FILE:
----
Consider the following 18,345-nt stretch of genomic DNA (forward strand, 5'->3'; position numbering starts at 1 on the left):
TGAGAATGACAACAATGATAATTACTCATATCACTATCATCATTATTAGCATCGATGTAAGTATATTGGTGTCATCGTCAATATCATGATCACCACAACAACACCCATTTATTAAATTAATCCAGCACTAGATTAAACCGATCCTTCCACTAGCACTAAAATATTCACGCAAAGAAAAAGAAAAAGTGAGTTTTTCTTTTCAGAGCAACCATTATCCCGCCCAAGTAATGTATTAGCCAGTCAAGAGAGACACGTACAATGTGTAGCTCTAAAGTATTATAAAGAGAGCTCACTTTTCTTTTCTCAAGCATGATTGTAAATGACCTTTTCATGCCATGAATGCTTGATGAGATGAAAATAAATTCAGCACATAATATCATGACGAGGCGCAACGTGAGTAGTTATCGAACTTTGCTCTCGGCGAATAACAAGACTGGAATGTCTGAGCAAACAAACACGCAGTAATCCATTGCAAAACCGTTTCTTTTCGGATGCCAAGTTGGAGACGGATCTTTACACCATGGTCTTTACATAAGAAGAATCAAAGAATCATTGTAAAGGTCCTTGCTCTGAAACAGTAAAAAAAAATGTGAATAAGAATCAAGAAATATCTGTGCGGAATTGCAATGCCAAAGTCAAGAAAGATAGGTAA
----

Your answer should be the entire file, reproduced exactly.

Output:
Consider the following 18,345-nt stretch of genomic DNA (forward strand, 5'->3'; position numbering starts at 1 on the left):
TGAGAATGACAACAATGATAATTACTCATATCACTATCATCATTATTAGCATCGATGTAAGTATATTGGTGTCATCGTCAATATCATGATCACCACAACAACACCCATTTATTAAATTAATCCAGCACTAGATTAAACCGATCCTTCCACTAGCACTAAAATATTCACGCAAAGAAAAAGAAAAAGTGAGTTTTTCTTTTCAGAGCAACCATTATCCCGCCCAAGTAATGTATTAGCCAGTCAAGAGAGACACGTACAATGTGTAGCTCTAAAGTATTATAAAGAGAGCTCACTTTTCTTTTCTCAAGCATGATTGTAAATGACCTTTTCATGCCATGAATGCTTGATGAGATGAAAATAAATTCAGCACATAATATCATGACGAGGCGCAACGTGAGTAGTTATCGAACTTTGCTCTCGGCGAATAACAAGACTGGAATGTCTGAGCAAACAAACACGCAGTAATCCATTGCAAAACCGTTTCTTTTCGGATGCCAAGTTGGAGACGGATCTTTACACCATGGTCTTTACATAAGAAGAATCAAAGAATCATTGTAAAGGTCCTTGCTCTGAAACAGTAAAAAAAAATGTGAATAAGAATCAAGAAATATCTGTGCGGAATTGCAATGCCAAAGTCAAGAAAGATAGGTAA